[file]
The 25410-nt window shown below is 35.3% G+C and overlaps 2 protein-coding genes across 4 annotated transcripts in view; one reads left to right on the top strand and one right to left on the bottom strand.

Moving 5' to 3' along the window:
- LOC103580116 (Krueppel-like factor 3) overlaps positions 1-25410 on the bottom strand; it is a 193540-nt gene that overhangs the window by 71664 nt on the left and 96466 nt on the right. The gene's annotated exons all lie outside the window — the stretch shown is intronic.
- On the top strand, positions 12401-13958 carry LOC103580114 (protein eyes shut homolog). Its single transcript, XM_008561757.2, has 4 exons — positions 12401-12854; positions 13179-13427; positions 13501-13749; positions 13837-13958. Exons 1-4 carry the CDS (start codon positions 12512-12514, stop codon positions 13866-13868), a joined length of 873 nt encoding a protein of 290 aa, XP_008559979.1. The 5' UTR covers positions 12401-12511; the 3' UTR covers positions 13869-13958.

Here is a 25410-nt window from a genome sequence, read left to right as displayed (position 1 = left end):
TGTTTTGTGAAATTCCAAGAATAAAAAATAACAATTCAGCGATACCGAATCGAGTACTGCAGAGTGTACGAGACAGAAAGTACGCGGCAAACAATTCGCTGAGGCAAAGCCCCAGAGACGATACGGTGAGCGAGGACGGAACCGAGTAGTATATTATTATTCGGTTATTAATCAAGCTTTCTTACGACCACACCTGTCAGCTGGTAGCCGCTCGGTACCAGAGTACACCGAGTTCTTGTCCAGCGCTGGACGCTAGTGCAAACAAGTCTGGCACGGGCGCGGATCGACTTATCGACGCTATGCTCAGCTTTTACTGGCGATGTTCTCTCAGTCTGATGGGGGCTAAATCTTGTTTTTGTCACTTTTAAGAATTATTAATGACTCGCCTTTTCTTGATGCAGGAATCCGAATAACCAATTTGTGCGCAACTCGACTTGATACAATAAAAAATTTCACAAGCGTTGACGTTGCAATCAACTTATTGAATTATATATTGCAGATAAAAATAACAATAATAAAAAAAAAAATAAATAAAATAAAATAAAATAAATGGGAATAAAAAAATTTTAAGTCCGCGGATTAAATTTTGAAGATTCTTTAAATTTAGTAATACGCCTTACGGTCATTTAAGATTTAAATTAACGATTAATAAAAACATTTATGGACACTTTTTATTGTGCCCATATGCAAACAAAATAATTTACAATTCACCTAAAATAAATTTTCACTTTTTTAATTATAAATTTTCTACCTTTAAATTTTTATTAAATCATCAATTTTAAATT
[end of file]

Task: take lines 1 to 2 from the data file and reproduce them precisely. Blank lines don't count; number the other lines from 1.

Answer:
The 25410-nt window shown below is 35.3% G+C and overlaps 2 protein-coding genes across 4 annotated transcripts in view; one reads left to right on the top strand and one right to left on the bottom strand.

Moving 5' to 3' along the window: